In deciding to be the change it wants to see, Team Anna has a striking parallel in the Janata experiment which proved that a popular movement can quickly gain political credentials
Minutes after Anna Hazare and his team announced their decision to consider entering electoral politics, Union Minister Ambika Soni said this was evidence of the group having had a political agenda. Ms Soni’s statement, by implication, meant that only she and her kind had the right to contest elections and that the average Indian voter must restrict himself to choosing from among them. It is another matter that these were the same people who indicted Team Anna for undermining Parliament’s role in political democracy.
The fact is Anna Hazare and his close aides could have made this decision almost a year ago when they captured the imagination of a cross-section of the Indian people, including the urban middle class, in August 2011 and rattled the establishment.
The atmosphere then had striking similarities with that in northern India in November 1973, when Jayaprakash Narayan had galvanised the youth and the students against the ruling Congress. The then establishment, in a declaration from Narora, called him a conspirator and even accused JP of being a CIA agent. And after many instances when he and his fellow protesters were beaten in public and put in jail, JP finally declared that he would lead a political alternative to Indira Gandhi’s Congress in the ensuing elections.
Well, the Congress, after daring JP to prove his point in an election, developed cold feet and invoked Article 352 of the Constitution to postpone the polls. The general elections, due in March 1976 were not held. And when they were in March 1977, JP proved his point. To cut a long story short, there are striking parallels between then and the present, when Anna Hazare and his team have reluctantly agreed to take the plunge. If one is to choose between lobbying for change, putting pressure for change and trying to be the change, the most democratic option would be the last; to be the change and go to the people seeking their mandate. And when the decision was taken, it was an explicit statement that the two other options did not work.
Even those who agree that going to the people is the best option in a democracy harbour the fear that Anna Hazare will face the same fate as JP. The Janata alternative collapsed and Indira Gandhi returned with a thumping mandate in 1980. It is also true that Janata threw up leaders whose record on probity was as bad, if not worse, as those against whom JP had campaigned. The Janata Party ended up as a platform for those who had mastered the art of corruption and the BJP, founded out of the Janata’s rubble, was no exception.
But then, the Janata Party sprang not from the crucible of the anti-corruption crusade that JP launched or even the one that was conducted by the students in Gujarat. The experience of the Emergency mediated the phase between the anti-corruption movement and the birth of the party. The excesses of Indira Gandhi during the Emergency made heroes out of scoundrels. The Emergency prematurely released a certain kind of opposition leader and encouraged them to strike deals and thus did all that could be done to discredit the opposition. It is worth remembering that the Janata Party also consisted of a Jagjivan Ram and an H.N. Bahuguna, who were part of the notorious regime from day one and crossed over just when the elections were announced. The sequence of events involving Baba Ramdev and the midnight swoop were indeed similar to that game Indira Gandhi played 35 years ago.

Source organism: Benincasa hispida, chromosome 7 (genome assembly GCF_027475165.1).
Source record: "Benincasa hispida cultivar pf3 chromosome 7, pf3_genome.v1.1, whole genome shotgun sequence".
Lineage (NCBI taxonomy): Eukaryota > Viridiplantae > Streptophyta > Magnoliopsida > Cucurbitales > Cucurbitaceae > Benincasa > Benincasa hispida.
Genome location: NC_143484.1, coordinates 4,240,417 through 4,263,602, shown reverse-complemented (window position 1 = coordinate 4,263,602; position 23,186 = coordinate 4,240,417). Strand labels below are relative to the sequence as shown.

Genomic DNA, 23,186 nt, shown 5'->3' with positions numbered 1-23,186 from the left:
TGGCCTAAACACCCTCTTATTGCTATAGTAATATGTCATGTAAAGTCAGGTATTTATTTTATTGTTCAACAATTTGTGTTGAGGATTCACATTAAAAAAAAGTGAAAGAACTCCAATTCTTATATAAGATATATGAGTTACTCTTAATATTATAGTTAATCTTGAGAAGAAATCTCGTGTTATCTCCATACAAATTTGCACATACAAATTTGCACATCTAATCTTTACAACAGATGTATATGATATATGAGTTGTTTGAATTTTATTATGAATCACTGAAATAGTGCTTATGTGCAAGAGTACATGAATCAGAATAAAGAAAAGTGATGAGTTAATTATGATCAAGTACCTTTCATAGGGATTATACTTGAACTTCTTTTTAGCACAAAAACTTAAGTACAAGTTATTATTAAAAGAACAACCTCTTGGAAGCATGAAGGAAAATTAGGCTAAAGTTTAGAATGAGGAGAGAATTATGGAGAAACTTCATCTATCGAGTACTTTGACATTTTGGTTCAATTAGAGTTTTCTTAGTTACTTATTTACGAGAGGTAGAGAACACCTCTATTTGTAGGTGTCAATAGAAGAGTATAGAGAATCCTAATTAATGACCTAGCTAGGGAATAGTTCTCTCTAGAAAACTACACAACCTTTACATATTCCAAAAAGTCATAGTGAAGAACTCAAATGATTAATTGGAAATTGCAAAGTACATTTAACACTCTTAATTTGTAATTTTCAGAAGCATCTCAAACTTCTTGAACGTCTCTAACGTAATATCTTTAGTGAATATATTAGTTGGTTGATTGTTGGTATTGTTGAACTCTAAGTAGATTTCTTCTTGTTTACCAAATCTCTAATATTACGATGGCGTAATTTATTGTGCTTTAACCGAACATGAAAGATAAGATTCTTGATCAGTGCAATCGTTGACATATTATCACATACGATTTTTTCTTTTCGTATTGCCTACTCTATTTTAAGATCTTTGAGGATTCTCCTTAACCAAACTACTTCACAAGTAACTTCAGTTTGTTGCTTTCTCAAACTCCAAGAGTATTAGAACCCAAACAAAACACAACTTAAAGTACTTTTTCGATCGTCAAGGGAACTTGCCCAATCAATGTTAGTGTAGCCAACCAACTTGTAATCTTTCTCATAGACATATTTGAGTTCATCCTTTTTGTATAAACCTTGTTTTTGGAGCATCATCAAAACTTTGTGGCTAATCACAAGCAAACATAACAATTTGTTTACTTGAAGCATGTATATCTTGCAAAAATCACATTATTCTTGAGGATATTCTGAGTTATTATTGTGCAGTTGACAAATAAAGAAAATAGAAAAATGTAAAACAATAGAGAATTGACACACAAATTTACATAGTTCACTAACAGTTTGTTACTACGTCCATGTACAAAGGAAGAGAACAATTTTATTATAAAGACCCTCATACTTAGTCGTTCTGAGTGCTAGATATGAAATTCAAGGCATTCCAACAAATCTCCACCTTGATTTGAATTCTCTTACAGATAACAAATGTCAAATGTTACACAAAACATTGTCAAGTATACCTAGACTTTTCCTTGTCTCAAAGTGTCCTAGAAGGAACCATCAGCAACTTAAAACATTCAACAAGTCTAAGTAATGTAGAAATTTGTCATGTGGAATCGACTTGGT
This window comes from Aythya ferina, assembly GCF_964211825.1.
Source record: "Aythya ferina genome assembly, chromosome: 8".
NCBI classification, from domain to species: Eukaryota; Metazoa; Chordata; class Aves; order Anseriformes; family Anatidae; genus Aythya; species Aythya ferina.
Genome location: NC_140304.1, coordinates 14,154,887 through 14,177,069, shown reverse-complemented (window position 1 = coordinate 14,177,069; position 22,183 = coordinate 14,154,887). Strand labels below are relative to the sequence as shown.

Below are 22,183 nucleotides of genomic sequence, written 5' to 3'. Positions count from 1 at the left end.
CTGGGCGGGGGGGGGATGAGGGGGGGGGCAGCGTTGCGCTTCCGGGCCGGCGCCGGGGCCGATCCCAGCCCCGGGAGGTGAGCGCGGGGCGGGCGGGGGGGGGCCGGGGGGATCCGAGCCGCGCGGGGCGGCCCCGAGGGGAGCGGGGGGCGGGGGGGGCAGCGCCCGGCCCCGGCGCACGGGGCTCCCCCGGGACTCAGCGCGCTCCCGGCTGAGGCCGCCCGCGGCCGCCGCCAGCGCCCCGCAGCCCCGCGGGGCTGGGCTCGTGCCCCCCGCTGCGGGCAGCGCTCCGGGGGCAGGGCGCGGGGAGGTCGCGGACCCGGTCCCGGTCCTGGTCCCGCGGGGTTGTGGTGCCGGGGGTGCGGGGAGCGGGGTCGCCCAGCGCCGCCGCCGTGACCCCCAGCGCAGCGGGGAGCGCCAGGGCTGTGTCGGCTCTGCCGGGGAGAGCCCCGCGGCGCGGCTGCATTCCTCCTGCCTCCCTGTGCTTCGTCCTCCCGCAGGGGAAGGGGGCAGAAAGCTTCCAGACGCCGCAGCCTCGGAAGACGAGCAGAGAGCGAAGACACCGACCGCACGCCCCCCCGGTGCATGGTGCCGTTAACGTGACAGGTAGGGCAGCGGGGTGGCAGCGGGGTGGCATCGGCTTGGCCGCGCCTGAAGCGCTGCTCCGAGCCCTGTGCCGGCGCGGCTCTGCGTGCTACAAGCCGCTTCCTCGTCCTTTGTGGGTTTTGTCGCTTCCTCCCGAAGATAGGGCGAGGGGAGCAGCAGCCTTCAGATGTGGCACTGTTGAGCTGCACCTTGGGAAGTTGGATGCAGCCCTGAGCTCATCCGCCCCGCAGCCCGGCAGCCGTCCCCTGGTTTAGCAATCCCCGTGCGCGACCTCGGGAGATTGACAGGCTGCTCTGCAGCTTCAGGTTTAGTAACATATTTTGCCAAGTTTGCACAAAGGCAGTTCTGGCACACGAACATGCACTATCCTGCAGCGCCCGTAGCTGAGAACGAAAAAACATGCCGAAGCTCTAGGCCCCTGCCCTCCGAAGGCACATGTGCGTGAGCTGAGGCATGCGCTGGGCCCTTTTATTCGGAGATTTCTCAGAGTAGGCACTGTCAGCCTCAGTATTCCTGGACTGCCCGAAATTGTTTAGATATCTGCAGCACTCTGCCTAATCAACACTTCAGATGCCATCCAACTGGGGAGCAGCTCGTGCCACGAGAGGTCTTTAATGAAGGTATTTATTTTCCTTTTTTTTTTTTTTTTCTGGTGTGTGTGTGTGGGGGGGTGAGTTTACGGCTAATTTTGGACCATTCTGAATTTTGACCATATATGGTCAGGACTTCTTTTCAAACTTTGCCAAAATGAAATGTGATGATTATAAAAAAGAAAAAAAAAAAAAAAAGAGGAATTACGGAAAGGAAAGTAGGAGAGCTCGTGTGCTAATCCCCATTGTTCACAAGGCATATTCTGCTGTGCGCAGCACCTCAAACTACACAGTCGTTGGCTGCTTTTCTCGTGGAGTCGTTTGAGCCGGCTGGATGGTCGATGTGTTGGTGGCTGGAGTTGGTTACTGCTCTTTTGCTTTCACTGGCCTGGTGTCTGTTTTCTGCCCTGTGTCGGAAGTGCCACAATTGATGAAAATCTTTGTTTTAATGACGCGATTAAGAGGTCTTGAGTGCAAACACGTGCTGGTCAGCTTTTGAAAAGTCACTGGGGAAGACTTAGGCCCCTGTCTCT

With a sense of history, it is incorrect to blame JP for having glossed over these problems when he put the Janata Party together. The struggle for restoring political democracy had to be top of the agenda in March 1977. If JP had insisted on sticking to his priorities as they were before June 25, 1975, he would have been guilty of participating in the destruction of our republican Constitution. JP responded to the situation and presided over the process of cobbling a party together. The Janata Party was constituted in just 12 days between January 18, 1977 — the day Morarji Desai was released — and January 30, 1977, when the leaders announced their party. JP and his colleagues could not afford a longer time because Indira Gandhi’s strategy was to give the opposition as little time, fox them and ensure victory for herself in the elections.
There are lessons for Anna Hazare and his team from this. Team Anna has men and women who are eminently capable of seeing things. Notwithstanding the naive but earnest Kiran Bedi here or an Anupam Kher there, one would expect Shanti Bhushan, an active player in the making of the Janata Party, to play another big role. The elder Bhushan had, in a sense, been a catalysts in the making of the crisis then. He had argued Raj Narain’s case against Indira Gandhi’s election from Rae Bareili and the ensuing judgment had, in a sense, set the stage for the declaration of the Emergency.
And in the end, unlike some abstract notes that JP had put forth under the rubric of ‘Total Revolution’, Team Anna has propounded a concrete draft for an effective legislation against graft. Therein lies the hope. The nation can afford to take another chance even while staying prepared for another disappointment and another battle thereafter. This is better than putting up with the crop we have.
(V. Krishna Ananth is Associate Professor, Department of Journalism and Mass Communication, Sikkim University, Gangtok.)